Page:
Chemotherapy & Fertility - Do They Mix?

Certainly, if a woman of child bearing years learns that she needs chemotherapy, one of her main concerns will be for her fertility. Will she be able to become pregnant after finishing the chemotherapy? Will there be long term effects and issues with the chemotherapy? These are all very important questions for a woman undergoing chemotherapy and ones that need to be addressed systematically.

Chemotherapy As It Affects Fertility

Certainly, the short and long term effects of chemotherapy on a woman's fertility will be influenced, in large part, by the types of drugs she is giving and the dosage of these drugs. A higher dosage will obviously have more of a chance of inhibiting her long term chances of fertility. In the short term, chemotherapy of most sorts will have short term consequences for fertility. Temporary infertility as a result of chemotherapy creates irregular menstrual cycles or a lack of menstruation during cancer treatments. Usually, however, when the treatment ends, the menstruation will go back to normal within six to twelve months following the end of the chemotherapy. Short term infertility of this sort only occurs in one third of all cases. Interestingly enough, younger women are more likely to experience this short term infertility as a result of chemotherapy than are older women.

Using Birth Control

It is very important to note that it is possible, in some cases, for a woman to become pregnant during chemotherapy. While she may not be having her period, her ovaries could still be producing eggs. This can result in a pregnancy, and being pregnant during chemotherapy is certainly not recommended. For this reason, women of childbearing years should discuss contraception with their doctor and should use some type of birth control while undergoing chemotherapy.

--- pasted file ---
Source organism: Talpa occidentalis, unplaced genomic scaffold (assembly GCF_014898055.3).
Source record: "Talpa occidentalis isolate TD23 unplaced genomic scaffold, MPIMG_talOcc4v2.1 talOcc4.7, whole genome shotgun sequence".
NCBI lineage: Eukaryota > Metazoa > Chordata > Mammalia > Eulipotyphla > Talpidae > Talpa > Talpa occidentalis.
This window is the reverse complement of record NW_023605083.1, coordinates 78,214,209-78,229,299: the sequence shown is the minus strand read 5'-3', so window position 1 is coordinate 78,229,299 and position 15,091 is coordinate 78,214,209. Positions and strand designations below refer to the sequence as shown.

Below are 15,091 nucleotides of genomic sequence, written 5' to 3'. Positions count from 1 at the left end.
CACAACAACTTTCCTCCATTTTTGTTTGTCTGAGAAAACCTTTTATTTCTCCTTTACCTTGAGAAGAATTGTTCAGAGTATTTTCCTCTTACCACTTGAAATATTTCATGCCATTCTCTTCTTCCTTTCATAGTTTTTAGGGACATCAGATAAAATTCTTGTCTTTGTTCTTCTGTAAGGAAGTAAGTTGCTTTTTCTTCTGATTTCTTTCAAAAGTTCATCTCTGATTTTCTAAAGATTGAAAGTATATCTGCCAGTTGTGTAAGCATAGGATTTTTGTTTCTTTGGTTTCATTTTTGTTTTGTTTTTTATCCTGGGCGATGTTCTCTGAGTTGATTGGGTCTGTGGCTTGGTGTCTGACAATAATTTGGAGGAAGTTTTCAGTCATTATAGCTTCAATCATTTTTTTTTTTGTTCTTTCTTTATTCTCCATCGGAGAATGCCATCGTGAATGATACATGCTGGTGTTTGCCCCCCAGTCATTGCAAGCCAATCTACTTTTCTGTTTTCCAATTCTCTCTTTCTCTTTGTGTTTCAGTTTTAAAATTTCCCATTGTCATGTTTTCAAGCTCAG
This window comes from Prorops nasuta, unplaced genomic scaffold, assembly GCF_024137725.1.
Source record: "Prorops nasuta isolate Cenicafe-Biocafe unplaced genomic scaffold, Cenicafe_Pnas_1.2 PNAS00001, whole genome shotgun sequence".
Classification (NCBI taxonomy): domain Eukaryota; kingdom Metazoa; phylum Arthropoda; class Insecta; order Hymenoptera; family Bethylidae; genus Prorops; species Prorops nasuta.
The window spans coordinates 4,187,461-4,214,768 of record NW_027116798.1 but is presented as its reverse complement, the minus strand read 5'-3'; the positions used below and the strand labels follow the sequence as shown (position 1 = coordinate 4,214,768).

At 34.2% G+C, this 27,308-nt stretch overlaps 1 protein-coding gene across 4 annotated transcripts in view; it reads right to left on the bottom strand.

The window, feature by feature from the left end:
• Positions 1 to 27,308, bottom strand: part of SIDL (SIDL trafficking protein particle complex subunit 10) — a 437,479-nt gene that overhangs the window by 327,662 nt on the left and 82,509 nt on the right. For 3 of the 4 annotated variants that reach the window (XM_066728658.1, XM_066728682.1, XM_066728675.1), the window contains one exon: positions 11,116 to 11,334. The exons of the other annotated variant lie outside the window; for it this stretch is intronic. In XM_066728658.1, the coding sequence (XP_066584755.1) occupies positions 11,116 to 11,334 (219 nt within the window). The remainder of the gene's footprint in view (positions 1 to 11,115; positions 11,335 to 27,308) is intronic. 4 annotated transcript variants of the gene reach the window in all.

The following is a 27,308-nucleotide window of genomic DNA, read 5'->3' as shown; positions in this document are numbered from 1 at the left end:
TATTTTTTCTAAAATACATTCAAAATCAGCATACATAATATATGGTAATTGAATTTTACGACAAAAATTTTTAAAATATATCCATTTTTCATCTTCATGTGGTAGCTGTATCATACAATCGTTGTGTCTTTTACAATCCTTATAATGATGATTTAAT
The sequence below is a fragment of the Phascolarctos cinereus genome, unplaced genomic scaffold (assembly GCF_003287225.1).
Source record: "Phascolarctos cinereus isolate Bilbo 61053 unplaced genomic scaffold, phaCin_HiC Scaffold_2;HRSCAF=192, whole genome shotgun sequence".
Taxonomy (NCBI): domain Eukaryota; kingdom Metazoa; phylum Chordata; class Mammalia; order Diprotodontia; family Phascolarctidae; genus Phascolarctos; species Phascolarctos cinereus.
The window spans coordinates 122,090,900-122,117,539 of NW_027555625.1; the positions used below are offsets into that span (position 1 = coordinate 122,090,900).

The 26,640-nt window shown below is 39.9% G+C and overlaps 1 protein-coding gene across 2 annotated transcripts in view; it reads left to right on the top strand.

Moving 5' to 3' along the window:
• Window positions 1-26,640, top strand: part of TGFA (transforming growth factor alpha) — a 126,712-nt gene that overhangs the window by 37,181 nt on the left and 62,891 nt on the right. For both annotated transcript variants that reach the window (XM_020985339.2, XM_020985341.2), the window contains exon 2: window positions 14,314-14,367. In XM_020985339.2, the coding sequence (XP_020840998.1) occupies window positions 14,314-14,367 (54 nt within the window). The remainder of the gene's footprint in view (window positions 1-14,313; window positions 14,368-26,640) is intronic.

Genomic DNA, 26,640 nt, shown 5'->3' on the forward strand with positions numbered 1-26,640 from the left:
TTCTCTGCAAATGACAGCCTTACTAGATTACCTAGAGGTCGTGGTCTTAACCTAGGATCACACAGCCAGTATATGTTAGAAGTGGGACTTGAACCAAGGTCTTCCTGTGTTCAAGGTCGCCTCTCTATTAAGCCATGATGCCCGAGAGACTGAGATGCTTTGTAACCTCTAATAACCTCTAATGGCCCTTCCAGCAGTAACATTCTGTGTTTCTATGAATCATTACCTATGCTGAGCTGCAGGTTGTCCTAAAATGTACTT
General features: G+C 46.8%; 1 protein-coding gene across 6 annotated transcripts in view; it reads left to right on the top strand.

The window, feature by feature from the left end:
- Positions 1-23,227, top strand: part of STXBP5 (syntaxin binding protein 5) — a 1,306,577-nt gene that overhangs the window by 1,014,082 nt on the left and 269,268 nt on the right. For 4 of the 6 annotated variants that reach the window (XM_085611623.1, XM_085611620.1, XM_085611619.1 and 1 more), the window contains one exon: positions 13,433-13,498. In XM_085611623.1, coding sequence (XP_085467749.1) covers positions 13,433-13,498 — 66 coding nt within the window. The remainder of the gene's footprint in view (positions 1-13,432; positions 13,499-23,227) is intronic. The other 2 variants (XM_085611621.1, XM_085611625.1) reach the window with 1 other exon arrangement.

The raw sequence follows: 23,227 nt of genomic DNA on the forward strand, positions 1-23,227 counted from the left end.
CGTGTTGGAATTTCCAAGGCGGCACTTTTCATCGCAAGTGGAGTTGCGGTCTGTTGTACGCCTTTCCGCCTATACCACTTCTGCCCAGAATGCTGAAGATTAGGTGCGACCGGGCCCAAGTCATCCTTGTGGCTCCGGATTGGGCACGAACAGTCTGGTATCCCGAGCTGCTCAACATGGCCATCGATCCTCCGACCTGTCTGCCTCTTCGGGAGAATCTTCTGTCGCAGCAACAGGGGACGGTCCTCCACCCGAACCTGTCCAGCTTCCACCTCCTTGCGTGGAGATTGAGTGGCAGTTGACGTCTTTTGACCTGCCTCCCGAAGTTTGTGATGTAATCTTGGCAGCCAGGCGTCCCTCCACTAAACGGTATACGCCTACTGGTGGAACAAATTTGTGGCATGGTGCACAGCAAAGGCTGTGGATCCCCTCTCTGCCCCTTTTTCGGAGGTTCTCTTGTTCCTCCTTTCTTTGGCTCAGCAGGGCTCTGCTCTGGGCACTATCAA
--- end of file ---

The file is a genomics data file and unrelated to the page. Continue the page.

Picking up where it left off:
Long Term Infertility with Chemotherapy

Chemotherapy drugs are usually the reason for long term infertility. Cancer fighting drugs that have been known to cause issues with fertility include Platinol (chemical name cisplatin) and Adriamycin (doxorubicin).  On the other hand, the drugs methotrexate 5-fluorouracil and vincristine pose little or no risk of infertility. As a reverse to short term infertility, chemotherapy is likely to cause permanent infertility more in older women who are reaching the age of menopause.

Fertility After Cancer

Women are usually told to wait at least two years after the end of chemotherapy before trying to conceive. This is a result of the fear that the cancer will recur; this risk is highest in the two years after treatment. Doctors don't want to have to worry about what type of treatment to offer to you in the event that the cancer does recur while you are pregnant. Should you become pregnant at the same time that you are battling cancer, you'll want to speak with your doctor about your options. If you are at the early stages of a pregnancy, and the treatment is urgent, you may be advised to terminate the pregnancy. During the later stages in a pregnancy, it may actually be possible to have some chemotherapy treatment, depending on the cancer type, the extent of the disease and the drugs being used. Some doctors will recommend, however, that you wait until after delivery to start treatment.

Certainly, these are all important and difficult issues. It is vitally important that you discuss all of your options with your doctor before undergoing any treatment. With the right education, you'll be able to make an informed decision about your care and will work towards achieving fertility once your cancer is eradicated.